Are you a "Type A" personality with little patience for mindless mistakes and mediocrity? Sure, an A+ performance and a job well-done is something to be proud of, but is too much of a good thing simply too much?

Perfectionism can be a blessing. Nobody wants a so-so surgeon or a repairman with a "screw loose." But most people may fare better if they leave their perfectionism at the door and learn to embrace a mentality that accepts that not everything will be 100 percent 100 percent of the time.

These three reasons explain why perfectionism may not be so perfect after all. You can still get the job done well – even spectacularly – without the weight of perfectionism crushing down.

The Pressure Can Be Prohibitive

Billy Joel sings, "You have to learn to pace yourself/Pressure/You're just like everybody else/Pressure…" You know what is a major cause of pressure? Perfectionism. The stress you put yourself under may make your goals too great to bear.

As Utica College describes, "You are constantly busting your butt to live up to that impossible standard and feel mortified when somebody realizes that you are, in fact, imperfect like everyone else."

The Nest notes how stress can be stifling, "Perfectionism creates stress, because realistically creating a perfect product demands perfect conditions. These conditions won't always be present in the workplace. Distractions, sudden interruptions, and unexpected new developments will constantly shift production and change your day."

The pressure of striving for "perfect" can be a pitfall. Loosening up can be a lifesaver.

It Can Lead to Procrastination

There's no time like the present thumbor.forbes.com

Procrastination may seem like the last thing that coexists with perfectionism, but the drive to be the best can lend itself to setbacks and stagnation. As My Body + Soul points out, "Unhealthy perfectionism can turn people into procrastinators or avoiders. They take longer to do a task and won't just give things a go."

Career Addict notes, "Perfectionists usually have a specific way of doing things which they deem as the best. They assume that they know everything and are therefore unwilling to embrace input from other people. This denies them the opportunity of being exposed to new situations and ideas they would have learned from."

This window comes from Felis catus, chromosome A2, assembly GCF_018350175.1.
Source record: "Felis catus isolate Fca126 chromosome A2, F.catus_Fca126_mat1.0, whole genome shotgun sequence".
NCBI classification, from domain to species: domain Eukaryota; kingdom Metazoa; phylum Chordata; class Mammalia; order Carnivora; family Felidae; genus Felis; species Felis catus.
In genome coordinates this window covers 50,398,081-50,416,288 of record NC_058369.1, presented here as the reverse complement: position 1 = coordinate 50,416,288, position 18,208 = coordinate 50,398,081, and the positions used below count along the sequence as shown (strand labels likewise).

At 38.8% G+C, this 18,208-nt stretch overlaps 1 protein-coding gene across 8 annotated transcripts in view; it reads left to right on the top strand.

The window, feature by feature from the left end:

Personal Excellence explains why this correlation is common, "When it's time to get to work, they (procrastinators) become extremely detail oriented, start to obsess about every single thing, get weighed down by every problem, and get caught up by the need to create everything perfectly. Over time, such intricate attention becomes too painful, and this subsequently leads to procrastination — putting off a task to get some relief, but is in actual fact pushing away the pain that they create with each task."

There is nothing perfect about missing deadlines or pulling "all-nighters."

Your Well-Being Can Suffer

No pain, no gain? reginaboyd.com

Be it mental or physical (or a combination of the two), perfectionism can lead to problems, and one's health can be at risk. Emotionally, "[perfectionists] want to achieve precision in everything, yet this precision creates great unhappiness for themselves," notes Personal Excellence. "In the end, they build this cave of misery that they suffer in each day." Career Addict adds, "Perfectionists are usually workaholics who will not stop until they achieve the result they desire. They constantly sacrifice recreation, food and sleep for the sake of work."

As per BBC Future, "The drawback of perfectionism isn't just that it holds you back from being your most successful, productive self. Perfectionistic tendencies have been linked to a laundry list of clinical issues: depression and anxiety (even in children), self-harm, social anxiety disorder and agoraphobia, obsessive-compulsive disorder, eating disorders, post-traumatic stress disorder, chronic fatigue syndrome, insomnia, hoarding, chronic headaches, and, most damning of all, even early mortality and suicide."

You are stretched too thin, exhausted, and ultimately, unsatisfied.

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What do you do when financial hardship hits and you can't make your monthly mortgage payments? This is a question on many homeowner's minds as nearly 17.8 million Americans are reportedly unemployed during the coronavirus pandemic.